1Mohamed Cheikh,1Naji A. Dwid, 1Ahmed S. Mandurah, 1Khaldoun A. Shikh-souk, 1Khaled R. Al-Khatib, 1Ans R. Ahmed
1Doctor Soliman Fakeeh Hospital
Physicians frequently prescribe allopurinol for uric acid deposition disorders. However, reports have emerged of the inappropriate use and overprescription of allopurinol. We conducted this study to determine the rate of inappropriate prescription of allopurinol in a Saudi institution.
Material(s) and Method(s)
This cross-sectional descriptive study was conducted on all adult patients who had been prescribed allopurinol in Doctor Soliman Fakeeh Hospital Jeddah KSA. Demographic data and laboratory results were retrieved from patients’ electronic health records (EHR). We considered valid indications of allopurinol as significant hyperuricemia (>13 mg/dL in men and >10 mg/dL in women), confirmed gout, hyperuricosuria of more than 1100 mg/day, uric acid stones or recurrent calcium oxalate kidney stones, malignancy, and haemolysis. The possible valid indications were unconfirmed gout and unconfirmed type of kidney stones, whereas no documented indication or insignificant hyperuricemia was considered as an invalid indication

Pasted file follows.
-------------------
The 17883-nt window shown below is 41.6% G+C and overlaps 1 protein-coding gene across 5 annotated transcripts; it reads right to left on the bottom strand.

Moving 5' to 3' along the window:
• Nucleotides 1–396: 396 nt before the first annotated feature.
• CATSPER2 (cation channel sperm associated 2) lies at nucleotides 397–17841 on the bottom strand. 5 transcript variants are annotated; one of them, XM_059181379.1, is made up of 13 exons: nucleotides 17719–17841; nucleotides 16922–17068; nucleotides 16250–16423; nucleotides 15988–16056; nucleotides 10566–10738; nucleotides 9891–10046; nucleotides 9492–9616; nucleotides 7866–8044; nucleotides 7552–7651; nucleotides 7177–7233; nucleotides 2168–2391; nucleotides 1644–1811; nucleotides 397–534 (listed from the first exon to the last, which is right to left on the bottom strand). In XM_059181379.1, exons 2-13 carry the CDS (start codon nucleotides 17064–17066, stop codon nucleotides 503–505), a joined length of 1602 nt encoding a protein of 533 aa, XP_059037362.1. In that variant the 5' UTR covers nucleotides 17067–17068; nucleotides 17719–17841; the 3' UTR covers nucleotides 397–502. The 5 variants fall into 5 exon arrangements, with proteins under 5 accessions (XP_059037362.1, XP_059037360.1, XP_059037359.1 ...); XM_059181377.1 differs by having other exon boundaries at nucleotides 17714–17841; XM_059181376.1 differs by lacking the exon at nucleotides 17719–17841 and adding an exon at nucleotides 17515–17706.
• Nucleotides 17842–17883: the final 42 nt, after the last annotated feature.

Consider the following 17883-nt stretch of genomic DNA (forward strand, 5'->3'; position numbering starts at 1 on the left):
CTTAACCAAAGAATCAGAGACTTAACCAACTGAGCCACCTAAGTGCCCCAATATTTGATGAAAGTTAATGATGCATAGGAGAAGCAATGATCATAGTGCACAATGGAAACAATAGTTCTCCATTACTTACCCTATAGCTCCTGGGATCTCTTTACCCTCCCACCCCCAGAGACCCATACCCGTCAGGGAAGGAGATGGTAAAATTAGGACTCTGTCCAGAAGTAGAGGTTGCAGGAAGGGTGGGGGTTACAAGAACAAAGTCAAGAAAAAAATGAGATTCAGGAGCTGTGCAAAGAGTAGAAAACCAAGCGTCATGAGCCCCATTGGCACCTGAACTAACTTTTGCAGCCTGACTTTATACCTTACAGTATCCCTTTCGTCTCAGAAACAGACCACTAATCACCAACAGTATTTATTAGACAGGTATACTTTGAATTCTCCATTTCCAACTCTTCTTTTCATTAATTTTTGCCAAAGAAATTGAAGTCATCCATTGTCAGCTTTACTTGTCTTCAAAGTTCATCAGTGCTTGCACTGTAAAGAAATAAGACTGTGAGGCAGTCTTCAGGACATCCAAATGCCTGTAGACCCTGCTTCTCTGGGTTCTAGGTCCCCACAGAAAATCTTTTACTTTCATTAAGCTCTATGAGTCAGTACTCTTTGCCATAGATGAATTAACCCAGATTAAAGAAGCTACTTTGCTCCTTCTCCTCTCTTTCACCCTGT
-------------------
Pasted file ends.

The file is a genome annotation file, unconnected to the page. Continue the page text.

We included 1978 patients in this study. The cohort was composed of 76.4% men and 23.6% women. The mean ± standard deviation of age of this patient cohort was 53 and 4 months ± 15 years. The mean ± standard deviation of duration since the first prescription was 1.53 ± 2.2 years. Physicians prescribed allopurinol without a valid indication in 1539 patients (77.8%). More than a third of the patients (39%) did not have a documented indication and 38.8% were prescribed allopurinol for insignificant
This study revealed a markedly high number of allopurinol prescriptions without a clear indication in our centre. This approach may potentially expose patients to serious side effects of allopurinol without added benefits.